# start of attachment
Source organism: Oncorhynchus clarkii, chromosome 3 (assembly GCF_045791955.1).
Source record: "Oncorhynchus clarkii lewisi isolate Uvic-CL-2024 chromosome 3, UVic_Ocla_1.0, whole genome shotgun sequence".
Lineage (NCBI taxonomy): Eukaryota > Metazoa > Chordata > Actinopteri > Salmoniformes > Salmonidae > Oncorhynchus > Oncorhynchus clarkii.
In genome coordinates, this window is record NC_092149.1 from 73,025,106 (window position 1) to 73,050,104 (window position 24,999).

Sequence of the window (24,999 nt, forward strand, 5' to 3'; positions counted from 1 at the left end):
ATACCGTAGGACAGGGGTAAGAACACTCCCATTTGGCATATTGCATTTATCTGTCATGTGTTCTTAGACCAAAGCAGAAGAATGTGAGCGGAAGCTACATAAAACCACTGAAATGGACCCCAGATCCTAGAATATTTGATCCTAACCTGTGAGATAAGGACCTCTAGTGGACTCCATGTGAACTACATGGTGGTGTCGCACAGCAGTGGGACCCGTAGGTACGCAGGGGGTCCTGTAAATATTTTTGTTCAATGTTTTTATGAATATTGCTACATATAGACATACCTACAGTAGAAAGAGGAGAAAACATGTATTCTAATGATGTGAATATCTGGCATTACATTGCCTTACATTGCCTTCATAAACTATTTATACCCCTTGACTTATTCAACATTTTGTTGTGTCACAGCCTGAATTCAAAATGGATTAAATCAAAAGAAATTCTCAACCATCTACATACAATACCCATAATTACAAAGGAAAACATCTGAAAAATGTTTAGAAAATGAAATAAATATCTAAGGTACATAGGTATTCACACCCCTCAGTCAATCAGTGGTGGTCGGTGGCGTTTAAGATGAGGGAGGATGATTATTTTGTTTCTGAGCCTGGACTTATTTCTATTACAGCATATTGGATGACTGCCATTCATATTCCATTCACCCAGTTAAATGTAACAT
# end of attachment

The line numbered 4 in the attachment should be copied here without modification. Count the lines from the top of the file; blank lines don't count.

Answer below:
In genome coordinates, this window is record NC_092149.1 from 73,025,106 (window position 1) to 73,050,104 (window position 24,999).